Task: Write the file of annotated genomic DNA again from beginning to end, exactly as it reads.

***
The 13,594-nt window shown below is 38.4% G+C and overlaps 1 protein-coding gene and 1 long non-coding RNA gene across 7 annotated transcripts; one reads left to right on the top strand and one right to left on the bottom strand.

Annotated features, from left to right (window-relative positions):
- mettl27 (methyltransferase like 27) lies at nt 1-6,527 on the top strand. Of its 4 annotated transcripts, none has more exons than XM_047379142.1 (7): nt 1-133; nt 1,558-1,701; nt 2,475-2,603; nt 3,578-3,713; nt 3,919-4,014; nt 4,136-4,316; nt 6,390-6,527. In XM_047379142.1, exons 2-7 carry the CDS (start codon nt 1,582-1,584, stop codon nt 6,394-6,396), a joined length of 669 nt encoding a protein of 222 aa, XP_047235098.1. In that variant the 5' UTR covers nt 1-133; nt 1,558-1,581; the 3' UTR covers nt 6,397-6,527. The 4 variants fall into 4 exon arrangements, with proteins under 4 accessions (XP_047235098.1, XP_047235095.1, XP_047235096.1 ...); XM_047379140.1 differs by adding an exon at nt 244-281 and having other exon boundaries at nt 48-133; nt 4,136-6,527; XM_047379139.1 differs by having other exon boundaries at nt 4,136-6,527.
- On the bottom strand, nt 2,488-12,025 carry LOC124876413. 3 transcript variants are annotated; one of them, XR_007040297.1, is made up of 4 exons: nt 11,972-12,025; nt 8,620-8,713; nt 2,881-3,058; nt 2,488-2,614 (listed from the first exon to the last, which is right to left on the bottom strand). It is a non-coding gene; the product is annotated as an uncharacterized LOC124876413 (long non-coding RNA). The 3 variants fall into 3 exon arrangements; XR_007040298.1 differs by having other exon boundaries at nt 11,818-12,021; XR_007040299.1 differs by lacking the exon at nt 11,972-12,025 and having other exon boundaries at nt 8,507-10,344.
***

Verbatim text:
The 13,594-nt window shown below is 38.4% G+C and overlaps 1 protein-coding gene and 1 long non-coding RNA gene across 7 annotated transcripts; one reads left to right on the top strand and one right to left on the bottom strand.

Annotated features, from left to right (window-relative positions):
- mettl27 (methyltransferase like 27) lies at nt 1-6,527 on the top strand. Of its 4 annotated transcripts, none has more exons than XM_047379142.1 (7): nt 1-133; nt 1,558-1,701; nt 2,475-2,603; nt 3,578-3,713; nt 3,919-4,014; nt 4,136-4,316; nt 6,390-6,527. In XM_047379142.1, exons 2-7 carry the CDS (start codon nt 1,582-1,584, stop codon nt 6,394-6,396), a joined length of 669 nt encoding a protein of 222 aa, XP_047235098.1. In that variant the 5' UTR covers nt 1-133; nt 1,558-1,581; the 3' UTR covers nt 6,397-6,527. The 4 variants fall into 4 exon arrangements, with proteins under 4 accessions (XP_047235098.1, XP_047235095.1, XP_047235096.1 ...); XM_047379140.1 differs by adding an exon at nt 244-281 and having other exon boundaries at nt 48-133; nt 4,136-6,527; XM_047379139.1 differs by having other exon boundaries at nt 4,136-6,527.
- On the bottom strand, nt 2,488-12,025 carry LOC124876413. 3 transcript variants are annotated; one of them, XR_007040297.1, is made up of 4 exons: nt 11,972-12,025; nt 8,620-8,713; nt 2,881-3,058; nt 2,488-2,614 (listed from the first exon to the last, which is right to left on the bottom strand). It is a non-coding gene; the product is annotated as an uncharacterized LOC124876413 (long non-coding RNA). The 3 variants fall into 3 exon arrangements; XR_007040298.1 differs by having other exon boundaries at nt 11,818-12,021; XR_007040299.1 differs by lacking the exon at nt 11,972-12,025 and having other exon boundaries at nt 8,507-10,344.